Top 10 Coolest Caribbean Creatures and Where You Can See Them

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Enjoy the first in our new e-guide series about the Caribbean region, EPIC’s “Top 10 Coolest Caribbean Creatures!” E-guides are a fun way to learn, appreciate, and share information about the region’s most interesting natural and cultural heritage. We hope it will inspire YOU to support and respect the unique Caribbean.

Dogs – Helping and Harming Petrels on Dominica

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A recent expedition to Dominica, as part of EPIC’s ongoing efforts to find new Black-capped Petrel nesting locations, was aided by a sniffer dog named Africa and her handler. Sniffer dogs can be trained to find all sorts of things, including burrow-nesting birds like petrels. Yet, two hundred years ago in Dominica, pet dogs used by colonists led to the disappearance of petrels who were hunted for food. Will dogs that once hurt the petrel population on Dominica be the helpers that discover their elusive nesting grounds so that they can be protected in the future?

Sint Maarten Pelican Team Makes a Difference

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The Caribbean Brown Pelican is the national bird of St. Maarten. There have been alarming reports of sick and dying birds, along with declining numbers in recent years. Concerned about the health of this important seabird, EPIC is researching the status of the island’s Pelicans and promoting their protection.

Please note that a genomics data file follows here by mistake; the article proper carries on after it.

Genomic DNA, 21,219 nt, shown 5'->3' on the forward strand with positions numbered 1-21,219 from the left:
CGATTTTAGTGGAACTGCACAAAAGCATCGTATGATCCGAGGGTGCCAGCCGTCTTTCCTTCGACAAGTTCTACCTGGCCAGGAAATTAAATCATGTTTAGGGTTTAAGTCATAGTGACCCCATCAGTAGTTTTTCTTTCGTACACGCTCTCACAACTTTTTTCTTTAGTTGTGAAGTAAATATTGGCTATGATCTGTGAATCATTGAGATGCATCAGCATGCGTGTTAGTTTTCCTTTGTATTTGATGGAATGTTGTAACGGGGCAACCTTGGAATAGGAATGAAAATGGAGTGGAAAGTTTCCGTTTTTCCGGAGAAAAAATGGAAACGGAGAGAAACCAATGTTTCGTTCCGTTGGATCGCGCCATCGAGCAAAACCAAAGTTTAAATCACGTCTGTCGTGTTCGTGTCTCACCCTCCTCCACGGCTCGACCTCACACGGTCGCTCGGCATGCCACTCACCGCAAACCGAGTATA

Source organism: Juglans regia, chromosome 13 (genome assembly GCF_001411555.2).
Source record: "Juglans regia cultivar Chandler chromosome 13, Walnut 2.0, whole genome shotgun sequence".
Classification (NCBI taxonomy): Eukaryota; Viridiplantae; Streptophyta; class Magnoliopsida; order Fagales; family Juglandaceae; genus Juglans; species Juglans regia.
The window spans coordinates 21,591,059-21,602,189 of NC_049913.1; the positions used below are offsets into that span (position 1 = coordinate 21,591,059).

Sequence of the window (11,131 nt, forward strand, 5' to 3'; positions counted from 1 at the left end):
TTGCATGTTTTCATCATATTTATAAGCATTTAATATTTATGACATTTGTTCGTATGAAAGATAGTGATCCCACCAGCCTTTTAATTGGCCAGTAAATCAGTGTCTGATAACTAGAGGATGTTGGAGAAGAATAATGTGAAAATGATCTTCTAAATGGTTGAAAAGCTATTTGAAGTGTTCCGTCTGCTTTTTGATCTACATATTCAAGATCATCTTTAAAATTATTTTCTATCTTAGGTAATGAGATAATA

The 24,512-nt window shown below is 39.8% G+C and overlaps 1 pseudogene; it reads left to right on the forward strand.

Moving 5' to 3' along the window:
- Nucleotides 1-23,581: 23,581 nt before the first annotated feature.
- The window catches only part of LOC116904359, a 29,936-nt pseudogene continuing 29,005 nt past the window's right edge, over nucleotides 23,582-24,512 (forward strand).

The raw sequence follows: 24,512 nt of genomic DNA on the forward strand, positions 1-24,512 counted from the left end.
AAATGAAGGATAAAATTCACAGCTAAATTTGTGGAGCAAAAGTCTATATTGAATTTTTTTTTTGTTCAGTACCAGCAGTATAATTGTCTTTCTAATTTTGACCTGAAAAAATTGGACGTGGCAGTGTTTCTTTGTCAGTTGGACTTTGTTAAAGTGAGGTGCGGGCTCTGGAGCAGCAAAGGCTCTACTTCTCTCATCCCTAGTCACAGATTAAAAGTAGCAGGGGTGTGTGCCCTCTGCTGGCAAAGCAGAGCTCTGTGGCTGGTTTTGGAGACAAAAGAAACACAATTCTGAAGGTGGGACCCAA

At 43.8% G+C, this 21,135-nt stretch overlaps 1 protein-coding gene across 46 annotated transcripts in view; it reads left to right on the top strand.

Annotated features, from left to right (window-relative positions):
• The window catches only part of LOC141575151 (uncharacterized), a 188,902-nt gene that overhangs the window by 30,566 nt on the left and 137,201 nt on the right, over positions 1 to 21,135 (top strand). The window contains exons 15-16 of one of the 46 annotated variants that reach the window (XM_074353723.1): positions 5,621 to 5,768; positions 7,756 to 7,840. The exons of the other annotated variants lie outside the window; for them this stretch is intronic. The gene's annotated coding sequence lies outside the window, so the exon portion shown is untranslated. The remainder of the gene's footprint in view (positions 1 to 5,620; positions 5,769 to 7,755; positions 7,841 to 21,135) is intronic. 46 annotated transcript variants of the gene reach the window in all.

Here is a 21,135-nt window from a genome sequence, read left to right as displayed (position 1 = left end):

EPIC is Now Part of the 1% For the Planet Program

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EPIC is proud to announce our acceptance as an environmental partner in the 1% for the Planet global network of businesses, individuals, and environmental organizations tackling our planet’s most pressing environmental issues. If you are a one percent business partner, please connect with us!

First U.S. Virgin Islands Project Announced

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Safe, clean, and affordable drinking water is not readily accessible to school children, or the wider community, in the U.S. Virgin Islands (USVI) due to a complex set of factors. Children must bring single-use plastic water bottles to school daily to stay hydrated in the warm climate, which is costly and further exposes them to […]

Discover our 2022 Annual Impact Report

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Read our impact report here.

Congratulations Anderson Jean, Stanford Law School’s 2022 Bright Award Winner!

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Co-Founder of the leading Haitian conservation organization Action pour la Sauvegarde de l’Ecologie en Haiti (ACSEH) and Environmental Protection in the Caribbean’s (EPIC) Haiti Project Manager for the Black-capped Petrel Conservation Program, Anderson Jean, has been chosen as the 2022 Bright Award Winner. The Bright Award is given annually to an “individual who has made significant contributions in the environmental preservation and sustainability area.”

Challenges of Field Work